Is it pythonic to have my own util library?
jack at performancedrivers.com
Mon Jan 20 00:37:35 CET 2003
On Sun, Jan 19, 2003 at 10:47:31PM +0000, Paul Johnston wrote:
> One thing I've noticed about my programming style is that whatever
> language I use, I usually end up having a "paj's utility library" that
> makes some common tasks one-liners.
> Python's neat concise style takes away the need for a lot of them - for
> example open(filename).read() is just perfect. But still I've got quite
> a few functions - mostly for database access and template files. I've
> attached the one I'm using for at the moment and would be interested in
> Is this a good idea?
> Is there some high-level database API I haven't found?
> Are there better packages for doing templates?
> I'd be interested in comments on the readability of
[I wouldn't have included it as an attachment...]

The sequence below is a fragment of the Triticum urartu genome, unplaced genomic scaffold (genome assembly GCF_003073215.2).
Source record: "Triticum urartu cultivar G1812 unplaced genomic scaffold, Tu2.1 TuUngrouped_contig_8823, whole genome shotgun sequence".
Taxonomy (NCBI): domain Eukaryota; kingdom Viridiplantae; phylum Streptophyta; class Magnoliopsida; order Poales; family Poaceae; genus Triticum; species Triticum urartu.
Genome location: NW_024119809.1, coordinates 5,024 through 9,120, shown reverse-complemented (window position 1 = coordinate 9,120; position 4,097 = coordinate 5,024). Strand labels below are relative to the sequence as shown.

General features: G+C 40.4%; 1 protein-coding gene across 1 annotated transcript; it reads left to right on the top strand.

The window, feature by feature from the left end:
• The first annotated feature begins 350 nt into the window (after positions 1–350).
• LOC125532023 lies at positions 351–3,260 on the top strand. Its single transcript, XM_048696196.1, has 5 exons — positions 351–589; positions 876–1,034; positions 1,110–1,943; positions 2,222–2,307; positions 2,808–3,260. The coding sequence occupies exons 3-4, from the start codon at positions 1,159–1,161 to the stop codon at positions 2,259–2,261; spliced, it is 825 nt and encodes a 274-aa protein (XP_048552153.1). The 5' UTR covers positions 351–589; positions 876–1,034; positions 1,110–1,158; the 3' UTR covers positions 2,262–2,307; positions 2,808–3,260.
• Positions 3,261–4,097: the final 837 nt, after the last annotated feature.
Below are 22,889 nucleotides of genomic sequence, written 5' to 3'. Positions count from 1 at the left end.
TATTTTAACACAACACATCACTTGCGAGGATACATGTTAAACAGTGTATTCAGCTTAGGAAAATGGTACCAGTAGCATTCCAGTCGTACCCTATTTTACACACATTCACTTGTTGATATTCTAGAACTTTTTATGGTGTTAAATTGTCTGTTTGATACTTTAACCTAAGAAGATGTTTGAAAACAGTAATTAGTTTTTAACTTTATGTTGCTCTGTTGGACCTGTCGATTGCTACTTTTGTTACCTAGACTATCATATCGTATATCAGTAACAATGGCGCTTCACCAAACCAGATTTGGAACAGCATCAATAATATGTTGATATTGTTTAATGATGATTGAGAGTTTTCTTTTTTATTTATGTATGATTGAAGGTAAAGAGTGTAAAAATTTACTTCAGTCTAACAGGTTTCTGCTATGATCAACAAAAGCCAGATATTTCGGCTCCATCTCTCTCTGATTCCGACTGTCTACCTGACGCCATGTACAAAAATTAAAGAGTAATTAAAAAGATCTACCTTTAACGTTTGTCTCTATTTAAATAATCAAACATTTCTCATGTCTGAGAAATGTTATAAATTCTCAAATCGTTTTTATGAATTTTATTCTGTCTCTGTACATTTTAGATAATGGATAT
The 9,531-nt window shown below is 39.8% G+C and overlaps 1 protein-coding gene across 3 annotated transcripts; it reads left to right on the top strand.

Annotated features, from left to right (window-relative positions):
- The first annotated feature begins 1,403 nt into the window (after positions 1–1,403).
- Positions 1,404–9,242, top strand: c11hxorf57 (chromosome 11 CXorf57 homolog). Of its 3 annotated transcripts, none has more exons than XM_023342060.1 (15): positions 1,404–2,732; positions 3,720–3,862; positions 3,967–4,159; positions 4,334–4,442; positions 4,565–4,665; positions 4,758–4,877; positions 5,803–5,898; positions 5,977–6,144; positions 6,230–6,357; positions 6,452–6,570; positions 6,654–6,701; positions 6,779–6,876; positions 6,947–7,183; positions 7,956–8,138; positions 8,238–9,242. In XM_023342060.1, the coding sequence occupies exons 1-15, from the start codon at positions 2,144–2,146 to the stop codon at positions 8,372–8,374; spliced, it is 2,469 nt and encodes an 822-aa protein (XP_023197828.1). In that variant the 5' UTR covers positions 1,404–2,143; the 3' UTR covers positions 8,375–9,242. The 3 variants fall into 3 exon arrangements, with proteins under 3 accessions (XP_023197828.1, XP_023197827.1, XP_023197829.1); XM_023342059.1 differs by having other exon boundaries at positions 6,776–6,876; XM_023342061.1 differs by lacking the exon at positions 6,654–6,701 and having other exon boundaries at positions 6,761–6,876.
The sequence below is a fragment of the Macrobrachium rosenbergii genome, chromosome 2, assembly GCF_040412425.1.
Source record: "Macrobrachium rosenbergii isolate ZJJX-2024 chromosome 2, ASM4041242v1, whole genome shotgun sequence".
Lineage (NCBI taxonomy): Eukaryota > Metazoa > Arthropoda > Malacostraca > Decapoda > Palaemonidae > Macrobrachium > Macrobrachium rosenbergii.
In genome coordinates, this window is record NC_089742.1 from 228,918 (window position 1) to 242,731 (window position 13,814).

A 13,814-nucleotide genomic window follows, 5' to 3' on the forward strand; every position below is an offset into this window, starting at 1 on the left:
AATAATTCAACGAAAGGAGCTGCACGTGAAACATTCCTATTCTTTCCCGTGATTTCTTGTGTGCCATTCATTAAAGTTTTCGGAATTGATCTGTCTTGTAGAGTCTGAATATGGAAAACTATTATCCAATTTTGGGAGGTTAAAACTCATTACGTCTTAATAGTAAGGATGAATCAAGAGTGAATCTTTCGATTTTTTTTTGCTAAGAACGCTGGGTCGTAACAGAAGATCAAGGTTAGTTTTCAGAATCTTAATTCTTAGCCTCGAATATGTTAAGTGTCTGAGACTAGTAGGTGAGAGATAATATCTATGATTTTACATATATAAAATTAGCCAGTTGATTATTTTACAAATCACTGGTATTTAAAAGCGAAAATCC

Any language I've ever used seriously ends up with a snipptet
library that perform tasks common to one application. The nice
thing about python is that it is young enough that when enough
people have a common snippet in those disperse libraries it ends up
in the common distro.
In short, don't sweat it. The best thing you can do is document it
for posterity and your own sanity and keep knocking out code. oh,
and name it sanely. Once it grows over a couple dozen functions break
it out into sub-libs libString, libList, libDescriptive. I once worked
at an unnamed company that had libs named molimutil1.c molimlib2.c ..
with a high N each one with 5k lines of code. Even grep can't help
ps, the lib names were un-anonymized to indite the guilty/make an inside joke.
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